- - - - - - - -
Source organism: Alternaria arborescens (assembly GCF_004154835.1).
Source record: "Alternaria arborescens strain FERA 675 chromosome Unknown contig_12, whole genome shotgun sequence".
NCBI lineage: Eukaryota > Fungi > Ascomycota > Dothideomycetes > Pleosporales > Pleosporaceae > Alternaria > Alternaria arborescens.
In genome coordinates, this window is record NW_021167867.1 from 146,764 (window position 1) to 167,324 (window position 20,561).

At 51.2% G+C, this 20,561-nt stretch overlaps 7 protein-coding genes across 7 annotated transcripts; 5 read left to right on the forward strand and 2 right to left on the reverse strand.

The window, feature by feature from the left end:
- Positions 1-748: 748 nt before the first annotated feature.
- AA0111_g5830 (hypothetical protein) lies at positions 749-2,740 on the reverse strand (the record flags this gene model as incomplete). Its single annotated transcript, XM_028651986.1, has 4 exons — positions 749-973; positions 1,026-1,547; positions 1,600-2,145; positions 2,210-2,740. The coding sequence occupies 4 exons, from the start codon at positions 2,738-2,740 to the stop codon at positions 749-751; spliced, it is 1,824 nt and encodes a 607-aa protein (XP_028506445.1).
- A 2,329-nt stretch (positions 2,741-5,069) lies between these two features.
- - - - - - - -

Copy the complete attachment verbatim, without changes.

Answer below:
Source organism: Alternaria arborescens (assembly GCF_004154835.1).
Source record: "Alternaria arborescens strain FERA 675 chromosome Unknown contig_12, whole genome shotgun sequence".
NCBI lineage: Eukaryota > Fungi > Ascomycota > Dothideomycetes > Pleosporales > Pleosporaceae > Alternaria > Alternaria arborescens.
In genome coordinates, this window is record NW_021167867.1 from 146,764 (window position 1) to 167,324 (window position 20,561).

At 51.2% G+C, this 20,561-nt stretch overlaps 7 protein-coding genes across 7 annotated transcripts; 5 read left to right on the forward strand and 2 right to left on the reverse strand.

The window, feature by feature from the left end:
- Positions 1-748: 748 nt before the first annotated feature.
- AA0111_g5830 (hypothetical protein) lies at positions 749-2,740 on the reverse strand (the record flags this gene model as incomplete). Its single annotated transcript, XM_028651986.1, has 4 exons — positions 749-973; positions 1,026-1,547; positions 1,600-2,145; positions 2,210-2,740. The coding sequence occupies 4 exons, from the start codon at positions 2,738-2,740 to the stop codon at positions 749-751; spliced, it is 1,824 nt and encodes a 607-aa protein (XP_028506445.1).
- A 2,329-nt stretch (positions 2,741-5,069) lies between these two features.